Interview by: John Wisniewski
Author Gary Lovisi owns Gryphon Publications, an American independent publishing company specializing in contemporary pulp stories. The company publishes Lovisi’s own writing as well as that of other authors and Hardboiled Magazine (quarterly). Gryphon published Other Worlds magazine, edited by Lovisi, between 1988 and 1996.
When did you begin writing and what were your first published stories?
I have been writing since I was a kid and wrote in school, and later as a teenager, doing some of my own versions of Edgar Rice Burroughs John Carter of Mars and Robert E. Howard’s Conan stories. Never for publication, but just for myself. Some of those early books — with a heavy rewrite — are actually being published now. They all had a certain wild enthusiasm that captured the original work and were very imitative, but they were fun. My Jon Kirk of Ares books — three so far, and more to come — are based on John Carter, for instance and have been published by Wildside Press.
My first published stories appeared in a bunch of very small and limited circulation fanzines in the later 1970s. They were not great, but I think they showed talent. Thing is, I am a self-taught writer, writing what I want to write about. Whether it is fiction or non-fiction, the subject has to move me, it has to be something I am interested in.
Would you consider yourself to be a “pulp writer”? Are you influenced by pulp writing?
Not a pulp writer in the true sense, as the real pulp era ended in the 1950s, and I wasn’t even around then, but yes, I do write in that style — and it is a style. Pulp writers are more concerned with action and adventure and with plot — the actual story, and/or the characters. That is opposed t, so-called literary fiction which I do not like, which is mostly pretense in my view, and mostly only worthwhile because of its experimental qualities. Pulp fiction takes in a lot of areas and types of stories, and there are different levels of pulp. While pulp writing has been traditionally put down and looked down upon by the literary establishment and critics, that has been changing. There are a lot of fine writers who wrote pulp fiction in the old days, and more so today.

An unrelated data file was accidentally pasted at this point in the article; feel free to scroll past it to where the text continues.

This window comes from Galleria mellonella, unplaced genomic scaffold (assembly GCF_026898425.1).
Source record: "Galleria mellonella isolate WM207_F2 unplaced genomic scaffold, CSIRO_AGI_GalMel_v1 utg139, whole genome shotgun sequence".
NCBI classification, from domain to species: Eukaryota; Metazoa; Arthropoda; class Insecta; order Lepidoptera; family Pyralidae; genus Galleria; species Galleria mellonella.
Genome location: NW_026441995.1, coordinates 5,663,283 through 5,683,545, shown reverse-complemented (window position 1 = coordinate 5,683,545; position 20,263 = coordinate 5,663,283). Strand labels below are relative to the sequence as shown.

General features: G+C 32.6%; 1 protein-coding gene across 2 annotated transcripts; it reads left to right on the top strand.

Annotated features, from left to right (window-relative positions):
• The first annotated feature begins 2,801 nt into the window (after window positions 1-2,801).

I am very much influenced — some people tell me too much — by pulp writing. I love the action, adventure, the horror, the crime, the intricate plots and ideas — and the real heroic characters that we do not see enough of these days. In science fiction — there is the ‘sense of wonder’. You do not get that in other fiction, and that is what I like to read and write.
Any favorite authors, Gary?
I already mentioned two of my favorites writers, Burroughs — Edgar Rice — not William — and Howard. But there are so many more. I like pulp fiction and other types of writing in all genres, I love Lovecraft’s horror; but also the hard-boiled fiction of Raymond Chandler, Dashiell Hammett, Mickey Spillane, the noir of James M. Cain, the westerns of Clair Huffaker, Ernest Haycox, and a LOT of SF & F. Tolkien, Moorcock, Philip K. Dick, Asimov, Fred Brown (his sf & crime), there is just so much. I also like a lot of new authors and some of them have influenced my writing, Simon Scarrow’s brilliant Marco & Cato Roman army series — is historical adventure fiction at its best. In fact, I have just written a book set in the Ancient Roman world, Augustus The Undefeated. I also like military SF like Jack Campbell’s Lost Fleet series and Walter H. Hunt’s Dark Wing books (4) which are terrific military SF. I love military and crime science fiction and outright history in certain areas. So there are a lot of influences — probably too many — but it all grist for the ever churning idea mill. I write in all genres of fiction, as well as many non-fiction articles and books about rare books, book collecting, cover art, artists, genres, series. I have interviewed many authors, artists, publishers and editors, some of whom have been my heroes and become friends. So it is really cool to be able to meet these people, or be in contact with them. I have a lot of interests and am never bored.